10 Western Bluebirds
3 Lark Sparrows
2 White-crowned Sparrows
2 Western Meadowlarks
1 Hooded Oriole
2 Western Tanagers
1 Black-headed Grosbeak

Member Photographs

We have made a few changes in the photos submission process. Please note the items in red.
If you would like to share your bird photos with other Fresno Audubon Society members, submit up to 5 of your best to Clayton Dahlen at By submitting you give us permission to use your photo on our website, in our emails and on our social media platforms.
Please submit your pictures with a width of 1024 pixels and a resolution of 72 dpi. The height of the picture is not important. Thank you for your understanding.

Pat Cassel

Rufous Hummingbird male, Pat Cassen

Jim Cornyn

Black-headed Grosbeak, Jim Curnyn

Clayton Dahlen

Common Mergansers, Vector Art, Clayton Dahlen

George Folsom

Nuttall’s Woodpecker, George Folsom

Carmen Mendoza

Black-necked Stilt, Carmen Mendoza
Black-necked Stilt, Carmen Mendoza
Black-necked Stilt, Carmen Mendoza
Blue Snow Goose among Snow and Ross's Geese, Carmen Mendoza

Rick Sexty

Brown Pelican, Mission Bay, San Francisco, Rick Sexty
Mandarin Duck, Loire Valley, France, Rick Sexty
Pukeko, Rotorua, NZ, Rick Sexty

Birds in the News

Links to Recent Articles on Birds

Bird-Brained? Climate Change May Affect Intelligence In Birds

Siberian Jay by Kersti Lindstrom/

My colleagues and I compared brain sizes of 1,176 bird species, representing approximately 10 per cent of all bird species worldwide. We found species that spend more resources on their young have larger brains as adults.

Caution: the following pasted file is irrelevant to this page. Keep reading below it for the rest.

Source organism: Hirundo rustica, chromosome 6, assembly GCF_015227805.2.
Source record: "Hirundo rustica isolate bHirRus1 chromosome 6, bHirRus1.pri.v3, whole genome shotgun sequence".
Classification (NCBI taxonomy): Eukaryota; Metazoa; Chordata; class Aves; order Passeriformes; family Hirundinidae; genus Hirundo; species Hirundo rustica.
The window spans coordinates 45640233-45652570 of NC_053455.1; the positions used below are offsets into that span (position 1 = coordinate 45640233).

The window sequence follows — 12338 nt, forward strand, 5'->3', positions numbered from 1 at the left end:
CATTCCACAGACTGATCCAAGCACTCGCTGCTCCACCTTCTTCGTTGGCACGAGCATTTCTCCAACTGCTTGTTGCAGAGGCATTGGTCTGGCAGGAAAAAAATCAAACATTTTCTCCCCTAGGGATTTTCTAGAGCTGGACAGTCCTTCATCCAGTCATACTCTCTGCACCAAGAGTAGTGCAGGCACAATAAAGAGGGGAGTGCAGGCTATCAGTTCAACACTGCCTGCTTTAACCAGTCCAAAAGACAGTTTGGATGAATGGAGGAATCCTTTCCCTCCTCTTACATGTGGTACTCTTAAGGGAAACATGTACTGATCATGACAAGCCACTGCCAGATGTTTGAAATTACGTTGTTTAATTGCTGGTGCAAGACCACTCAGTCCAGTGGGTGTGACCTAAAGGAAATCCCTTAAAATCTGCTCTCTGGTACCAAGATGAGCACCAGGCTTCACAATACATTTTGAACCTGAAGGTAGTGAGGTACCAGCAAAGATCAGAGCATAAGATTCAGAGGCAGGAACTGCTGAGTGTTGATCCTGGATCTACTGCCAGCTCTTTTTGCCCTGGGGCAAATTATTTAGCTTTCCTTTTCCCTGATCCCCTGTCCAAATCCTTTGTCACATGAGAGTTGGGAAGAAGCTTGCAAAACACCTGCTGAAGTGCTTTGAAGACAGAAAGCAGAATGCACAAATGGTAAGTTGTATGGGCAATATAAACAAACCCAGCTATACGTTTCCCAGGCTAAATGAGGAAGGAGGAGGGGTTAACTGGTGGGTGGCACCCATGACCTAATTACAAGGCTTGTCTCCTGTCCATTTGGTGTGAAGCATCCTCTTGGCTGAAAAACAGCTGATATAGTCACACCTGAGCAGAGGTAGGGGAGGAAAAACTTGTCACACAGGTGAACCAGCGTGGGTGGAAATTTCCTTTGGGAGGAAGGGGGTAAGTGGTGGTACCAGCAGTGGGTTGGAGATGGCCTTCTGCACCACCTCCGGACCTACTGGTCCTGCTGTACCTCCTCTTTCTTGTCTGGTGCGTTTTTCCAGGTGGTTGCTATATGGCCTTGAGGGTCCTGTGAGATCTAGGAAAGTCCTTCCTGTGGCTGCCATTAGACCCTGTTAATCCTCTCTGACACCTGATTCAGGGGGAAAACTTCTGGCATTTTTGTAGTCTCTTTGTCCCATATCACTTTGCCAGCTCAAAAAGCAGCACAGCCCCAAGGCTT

Study: Black-backed Woodpecker can breed in burned or unburned forests

Black-backed Woodpecker. Provided by Jim Rivers/OSU College of Forestry

A species of woodpecker once thought to limit itself to recently burned areas can breed successfully in the unburned parts of fire-prone landscapes too, according to a study by Oregon State University scientists. The research sheds new light on the Black-backed Woodpecker and holds key implications for improved conservation and forest management efforts.

Read more…

Bird migration forecasts get a boost from AI

Snow Gees by Ragini Chaturvedi

With chatbots like ChatGPT making a splash, machine learning is playing an increasingly prominent role in our lives. For many of us, it’s been a mixed bag. We rejoice when our Spotify For You playlist finds us a new jam, but groan as we scroll through a slew of targeted ads on our Instagram feeds.

Machine learning is also changing many fields that may seem surprising. One example is my discipline, ornithology, the study of birds. It isn’t just solving some of the biggest challenges associated with studying bird migration; more broadly, machine learning is expanding the ways in which people engage with birds. As spring migration picks up, here’s a look at how machine learning is influencing ways to research birds and, ultimately, to protect them.

Read more…

California condor deaths rise sharply as major new threat emerges

In this 2017 photo, California condor No. 67 takes flight in the Ventana Wilderness east of Big Sur. Avian flu is the latest threat to the recovering condor population. Marcio Jose Sanchez/Associated Press 2017

Eighteen California condors in Arizona are suspected to have died from a highly contagious strain of the bird flu, sparking concern among California caretakers of the endangered birds that are still returning from the brink of extinction.

Read more…